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Iraq election recount battle over, now comes the hard part

At an unusual Baghdad gathering of key players, tensions eased over the Iraq election results. But the effort to form a coalition government and choose Iraqi's new prime minister and president still in the early stages.

Iraqi Prime Minister Nouri al-Maliki speaks to the press during a reopening ceremony for the ministry of foreign affairs in Baghdad, Iraq, Wednesday. At this gathering of key players, tensions eased over Iraq's May 6 election results.

Khalid Mohammed/AP

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The tense challenges to Iraq’s March 7 election results appear over – breaking one political log jam. But the impasse over who will be the prime minister, president, and participate in the ruling government coalition will likely continue for months.

At an unusual gathering Wednesday of Iraq’s key political players, international diplomats, and government officials, there was a palpable sense of relief that the country’s post-election drama has been dialed down a notch after a vote recount.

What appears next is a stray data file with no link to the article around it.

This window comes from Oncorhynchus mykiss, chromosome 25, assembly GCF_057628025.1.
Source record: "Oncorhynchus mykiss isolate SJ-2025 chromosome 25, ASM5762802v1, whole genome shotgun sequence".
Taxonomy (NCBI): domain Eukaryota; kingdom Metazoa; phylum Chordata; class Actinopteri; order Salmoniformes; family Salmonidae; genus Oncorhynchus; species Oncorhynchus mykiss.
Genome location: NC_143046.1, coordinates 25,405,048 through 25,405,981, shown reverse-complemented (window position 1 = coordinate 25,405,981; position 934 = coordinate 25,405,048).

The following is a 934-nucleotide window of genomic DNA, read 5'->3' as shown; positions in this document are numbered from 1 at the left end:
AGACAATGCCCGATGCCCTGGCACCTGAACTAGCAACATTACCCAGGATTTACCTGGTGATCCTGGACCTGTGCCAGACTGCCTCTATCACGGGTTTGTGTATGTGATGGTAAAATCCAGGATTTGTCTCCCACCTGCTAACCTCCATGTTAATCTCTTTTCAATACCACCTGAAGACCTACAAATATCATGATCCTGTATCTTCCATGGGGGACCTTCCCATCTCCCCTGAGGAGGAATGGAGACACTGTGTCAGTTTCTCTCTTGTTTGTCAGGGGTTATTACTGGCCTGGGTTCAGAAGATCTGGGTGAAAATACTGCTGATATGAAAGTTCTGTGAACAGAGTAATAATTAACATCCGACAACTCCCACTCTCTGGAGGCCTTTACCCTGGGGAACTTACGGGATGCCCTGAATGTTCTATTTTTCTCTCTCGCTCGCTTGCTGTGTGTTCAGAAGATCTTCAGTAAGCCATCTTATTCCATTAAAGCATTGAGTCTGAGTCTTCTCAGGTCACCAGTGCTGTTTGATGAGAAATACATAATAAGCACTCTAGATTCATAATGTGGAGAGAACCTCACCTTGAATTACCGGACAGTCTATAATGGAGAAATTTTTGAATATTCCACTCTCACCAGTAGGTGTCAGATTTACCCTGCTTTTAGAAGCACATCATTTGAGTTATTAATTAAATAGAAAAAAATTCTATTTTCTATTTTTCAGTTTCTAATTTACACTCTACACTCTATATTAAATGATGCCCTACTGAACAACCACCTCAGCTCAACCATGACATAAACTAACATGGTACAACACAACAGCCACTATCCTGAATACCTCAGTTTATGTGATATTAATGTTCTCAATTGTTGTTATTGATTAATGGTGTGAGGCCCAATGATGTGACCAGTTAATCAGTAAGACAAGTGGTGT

“Hopefully it will be a matter of not so many more days before … the [election] results will be ratified by the supreme court,” says Ad Melkert, the UN special envoy to Iraq. “That will open the possibility in about two weeks time for the new parliament to be convened.”

Parliament convening will set in motion a series of steps that will eventually lead to a president and prime minister being decided – a process still expected to take several months.

“We respectfully wish and urge the leaders of Iraq to surprise us all in forming a new government in a short space of time,” said Greek Ambassador Panayotis Macris, the dean of the foreign diplomatic corps, addressing Prime Minister Nouri al-Maliki and other dignitaries gathered for the ceremony re-opening the foreign ministry building, which was bombed last August.


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